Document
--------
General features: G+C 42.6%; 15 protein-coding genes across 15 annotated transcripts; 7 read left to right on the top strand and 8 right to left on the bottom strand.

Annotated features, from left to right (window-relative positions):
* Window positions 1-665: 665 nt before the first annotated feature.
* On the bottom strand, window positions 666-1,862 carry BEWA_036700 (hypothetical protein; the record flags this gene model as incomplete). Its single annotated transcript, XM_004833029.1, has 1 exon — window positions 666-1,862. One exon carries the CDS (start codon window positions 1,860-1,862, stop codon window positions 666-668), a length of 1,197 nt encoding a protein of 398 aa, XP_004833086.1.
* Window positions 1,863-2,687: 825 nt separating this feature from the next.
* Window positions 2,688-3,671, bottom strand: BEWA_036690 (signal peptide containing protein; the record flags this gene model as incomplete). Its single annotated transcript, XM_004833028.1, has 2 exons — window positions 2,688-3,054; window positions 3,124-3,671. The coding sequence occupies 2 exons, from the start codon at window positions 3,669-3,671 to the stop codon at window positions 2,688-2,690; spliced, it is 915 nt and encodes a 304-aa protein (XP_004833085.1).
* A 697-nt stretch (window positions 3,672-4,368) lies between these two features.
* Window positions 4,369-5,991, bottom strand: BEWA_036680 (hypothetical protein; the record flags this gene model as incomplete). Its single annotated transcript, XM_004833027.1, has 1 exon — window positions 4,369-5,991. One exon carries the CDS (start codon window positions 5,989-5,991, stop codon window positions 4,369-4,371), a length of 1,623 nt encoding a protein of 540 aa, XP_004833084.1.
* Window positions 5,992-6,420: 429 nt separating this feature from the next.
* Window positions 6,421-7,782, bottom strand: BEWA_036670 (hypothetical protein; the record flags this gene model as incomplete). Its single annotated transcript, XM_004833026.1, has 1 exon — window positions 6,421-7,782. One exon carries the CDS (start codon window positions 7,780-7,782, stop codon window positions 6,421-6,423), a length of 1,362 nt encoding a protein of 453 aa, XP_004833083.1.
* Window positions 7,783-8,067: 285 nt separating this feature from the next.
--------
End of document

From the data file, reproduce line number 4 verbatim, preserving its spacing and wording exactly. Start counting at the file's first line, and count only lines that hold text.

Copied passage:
* On the bottom strand, window positions 666-1,862 carry BEWA_036700 (hypothetical protein; the record flags this gene model as incomplete). Its single annotated transcript, XM_004833029.1, has 1 exon — window positions 666-1,862. One exon carries the CDS (start codon window positions 1,860-1,862, stop codon window positions 666-668), a length of 1,197 nt encoding a protein of 398 aa, XP_004833086.1.